Social Psychiatry and Psychiatric Epidemiology

, Volume 38, Issue 2, pp 51–58 | Cite as

The use of multiple informants in identifying the risk factors of depressive and disruptive disorders

Are they interchangeable?
  • Maritza Rubio-Stipec
  • Garrett Fitzmaurice
  • Jane Murphy
  • Alexander Walker
ORIGINAL PAPER

Abstract.

Objective: The aim of this study was to asses whether children and their parents identify the same risk factors for disruptive and depressive disorders and to analyze whether combining informant data with a rule that classifies the diagnosis as present if confirmed by at least one informant (OR rule) masks distinctive patterns identified in informant-specific analyses. Method: Bivariate logistic regression equations were estimated using the diagnostic classification, based on DISC 2.1, as the outcome variable and informant (parent or child), characteristics of the youth (gender and age), indicators of the context of the interview (site), and family characteristics (income, parental monitoring, and adverse family environment) as predictors. The same predictors were also analyzed with the combined informant (OR rule) as outcome variable. Results: Prevalence of all diagnoses varied with informant. Depressive disorders were more prevalent when the informant was the youth and disruptive disorders when the informant was the parent. The effect of age varied with informant. Odds of being classified as having a DISC disorder increased with age when the informant was the youth but the same effect was not observed when the parent was the informant. When information from parents and youth are combined (with an OR rule) the age effect for disruptive disorders vanishes, and its effect for depressive disorders weakens. Conclusions: Informants are not interchangeable. Parent- and youth-based estimates of the prevalence of disruptive and depressive disorders were different and showed distinctive age relationships. Combining information from different sources (parents and youths) obscures the apparent effect of age noted in the two informant groups.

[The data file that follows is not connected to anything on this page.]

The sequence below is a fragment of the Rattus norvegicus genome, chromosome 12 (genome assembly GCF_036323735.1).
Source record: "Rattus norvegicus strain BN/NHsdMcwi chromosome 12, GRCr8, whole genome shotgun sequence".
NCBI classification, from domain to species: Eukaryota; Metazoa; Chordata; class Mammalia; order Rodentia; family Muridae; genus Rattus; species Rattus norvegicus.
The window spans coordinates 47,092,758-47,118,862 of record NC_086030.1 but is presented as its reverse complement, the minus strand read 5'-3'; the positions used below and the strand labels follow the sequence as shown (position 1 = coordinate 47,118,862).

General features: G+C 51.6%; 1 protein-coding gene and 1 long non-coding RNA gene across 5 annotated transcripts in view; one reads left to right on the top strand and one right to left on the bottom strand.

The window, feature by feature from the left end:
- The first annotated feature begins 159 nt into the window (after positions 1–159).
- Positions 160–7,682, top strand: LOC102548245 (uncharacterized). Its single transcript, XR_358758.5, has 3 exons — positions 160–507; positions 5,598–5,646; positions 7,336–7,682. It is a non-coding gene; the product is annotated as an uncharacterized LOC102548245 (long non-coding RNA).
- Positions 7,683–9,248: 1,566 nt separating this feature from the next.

Key words informant effect – childhood disorders – psychiatric epidemiology – diagnostic classification 

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Copyright information

© Steinkopff Verlag 2003

Authors and Affiliations

  • Maritza Rubio-Stipec
    • 1
  • Garrett Fitzmaurice
    • 2
  • Jane Murphy
    • 3
  • Alexander Walker
    • 3
  1. 1.Department of Economic, University of Puerto Rico & Behavioral Sciences Research Institute, 135 alheli, Urb. San Francisco, San Juan, Puerto Rico 00927, and American Psychiatric Institute for Research and Education, Washington DC, USA
  2. 2.Department of Bio-Statistics, Harvard School of Public Health, Boston, MA, USAUS
  3. 3.Department of Epidemiology, Harvard School of Public Health, Boston, MA, USAUS

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